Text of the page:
About 60 apps were recently deleted by Google after the company learned that a bug was placing pornographic ads inside the apps. The apps could be found in the Google Play store, and some of them were games geared toward children.
Malicious code named “AdultSwine” was hidden in the affected apps, as Check Point Researchers discovered. The researchers said the code could “wreak havoc” in three possible ways: display web ads that were often inappropriate and pornographic, attempt to trick users into installing fake “security apps,” and try to make users register for some sort of premium services at a cost. The apps were downloaded between 3.5 to 7 million times in total.
The code could even do more damage, as Check Point noted that AdultSwine “also has a potentially much wider range of malicious activities that it can pursue, all relying on the same common concept.”
A Google spokesperson said, “We’ve removed the apps from Play, disabled the developers’ accounts, and will continue to show strong warnings to anyone that has installed them.”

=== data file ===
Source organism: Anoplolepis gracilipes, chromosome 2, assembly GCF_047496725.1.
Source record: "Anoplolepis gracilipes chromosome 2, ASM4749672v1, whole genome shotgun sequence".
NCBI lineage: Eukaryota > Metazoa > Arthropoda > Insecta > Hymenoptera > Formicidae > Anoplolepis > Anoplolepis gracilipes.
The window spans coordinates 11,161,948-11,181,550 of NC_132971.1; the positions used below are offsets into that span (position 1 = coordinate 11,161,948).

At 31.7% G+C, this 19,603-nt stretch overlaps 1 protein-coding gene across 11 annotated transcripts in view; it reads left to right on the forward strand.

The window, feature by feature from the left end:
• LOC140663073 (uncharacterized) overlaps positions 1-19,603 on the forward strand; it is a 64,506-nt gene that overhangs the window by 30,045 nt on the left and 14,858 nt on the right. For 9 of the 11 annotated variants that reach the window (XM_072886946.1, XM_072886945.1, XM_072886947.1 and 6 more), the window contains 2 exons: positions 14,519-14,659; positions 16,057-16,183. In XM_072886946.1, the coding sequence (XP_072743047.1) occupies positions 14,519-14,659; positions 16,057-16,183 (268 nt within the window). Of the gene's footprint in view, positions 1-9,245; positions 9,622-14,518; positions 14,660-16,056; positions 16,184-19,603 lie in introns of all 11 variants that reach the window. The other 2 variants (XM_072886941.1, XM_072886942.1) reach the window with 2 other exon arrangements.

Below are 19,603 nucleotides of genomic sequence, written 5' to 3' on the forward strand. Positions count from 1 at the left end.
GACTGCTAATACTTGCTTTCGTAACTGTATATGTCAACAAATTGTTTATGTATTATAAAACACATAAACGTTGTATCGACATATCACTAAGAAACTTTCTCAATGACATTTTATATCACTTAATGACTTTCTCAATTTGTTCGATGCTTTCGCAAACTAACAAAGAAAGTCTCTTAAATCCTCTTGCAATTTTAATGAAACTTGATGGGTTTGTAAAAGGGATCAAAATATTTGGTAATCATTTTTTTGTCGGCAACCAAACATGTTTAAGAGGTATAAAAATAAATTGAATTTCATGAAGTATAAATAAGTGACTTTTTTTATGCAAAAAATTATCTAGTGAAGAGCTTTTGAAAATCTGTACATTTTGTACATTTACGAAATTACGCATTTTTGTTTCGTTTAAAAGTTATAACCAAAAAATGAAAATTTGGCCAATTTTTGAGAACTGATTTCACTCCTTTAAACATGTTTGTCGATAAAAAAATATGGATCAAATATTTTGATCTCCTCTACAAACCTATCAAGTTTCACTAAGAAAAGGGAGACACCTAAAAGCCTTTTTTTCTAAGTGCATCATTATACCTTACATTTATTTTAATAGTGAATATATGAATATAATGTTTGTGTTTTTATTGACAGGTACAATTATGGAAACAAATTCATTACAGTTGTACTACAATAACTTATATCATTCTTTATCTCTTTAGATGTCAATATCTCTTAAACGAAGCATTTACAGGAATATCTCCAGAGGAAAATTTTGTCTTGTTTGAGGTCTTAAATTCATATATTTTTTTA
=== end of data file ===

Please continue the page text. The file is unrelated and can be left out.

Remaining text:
Check Point has a full list of apps which were affected by the malicious AdultSwine code, including Five Nights Survival Craft and a “Mcqueen Car Racing Game” made to look like a Pixar’s Cars movie game, among many others.
If you’ve downloaded one of the listed apps, you still have to delete the malware from your phone. The apps may have been taken off the Google Play store, but the malware will remain on an infected phone.
Google points out that though the apps were geared toward kids, they wouldn’t be found in its “Designed For Families” section, where the company highlights safe apps which are specifically designed for families and children.
Our advice, especially when dealing with apps meant for children, is to always stick with trusted developers, and avoid anything that looks like a knockoff. Android users should also consider using Google Play Protect, which is designed to scan apps daily for issues.